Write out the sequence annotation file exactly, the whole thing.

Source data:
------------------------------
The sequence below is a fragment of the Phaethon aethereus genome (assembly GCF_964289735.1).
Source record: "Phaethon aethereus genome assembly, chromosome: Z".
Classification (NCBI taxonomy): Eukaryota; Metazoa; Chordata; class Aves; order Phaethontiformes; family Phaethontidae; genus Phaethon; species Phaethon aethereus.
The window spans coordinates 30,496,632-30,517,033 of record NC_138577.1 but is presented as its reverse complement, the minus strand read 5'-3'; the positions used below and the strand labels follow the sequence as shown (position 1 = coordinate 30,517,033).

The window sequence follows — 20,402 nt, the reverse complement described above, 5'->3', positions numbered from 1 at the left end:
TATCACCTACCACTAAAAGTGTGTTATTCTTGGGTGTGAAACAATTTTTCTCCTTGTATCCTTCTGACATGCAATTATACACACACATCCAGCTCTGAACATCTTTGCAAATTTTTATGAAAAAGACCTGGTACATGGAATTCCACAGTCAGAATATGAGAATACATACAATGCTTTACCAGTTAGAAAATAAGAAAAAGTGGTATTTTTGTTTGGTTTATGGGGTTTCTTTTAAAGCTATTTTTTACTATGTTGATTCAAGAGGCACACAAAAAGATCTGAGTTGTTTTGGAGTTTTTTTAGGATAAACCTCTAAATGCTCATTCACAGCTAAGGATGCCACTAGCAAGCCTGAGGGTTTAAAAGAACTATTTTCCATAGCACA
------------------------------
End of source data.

The sequence below is a fragment of the Phaethon aethereus genome (assembly GCF_964289735.1).
Source record: "Phaethon aethereus genome assembly, chromosome: Z".
Classification (NCBI taxonomy): Eukaryota; Metazoa; Chordata; class Aves; order Phaethontiformes; family Phaethontidae; genus Phaethon; species Phaethon aethereus.
The window spans coordinates 30,496,632-30,517,033 of record NC_138577.1 but is presented as its reverse complement, the minus strand read 5'-3'; the positions used below and the strand labels follow the sequence as shown (position 1 = coordinate 30,517,033).

The window sequence follows — 20,402 nt, the reverse complement described above, 5'->3', positions numbered from 1 at the left end:
TATCACCTACCACTAAAAGTGTGTTATTCTTGGGTGTGAAACAATTTTTCTCCTTGTATCCTTCTGACATGCAATTATACACACACATCCAGCTCTGAACATCTTTGCAAATTTTTATGAAAAAGACCTGGTACATGGAATTCCACAGTCAGAATATGAGAATACATACAATGCTTTACCAGTTAGAAAATAAGAAAAAGTGGTATTTTTGTTTGGTTTATGGGGTTTCTTTTAAAGCTATTTTTTACTATGTTGATTCAAGAGGCACACAAAAAGATCTGAGTTGTTTTGGAGTTTTTTTAGGATAAACCTCTAAATGCTCATTCACAGCTAAGGATGCCACTAGCAAGCCTGAGGGTTTAAAAGAACTATTTTCCATAGCACA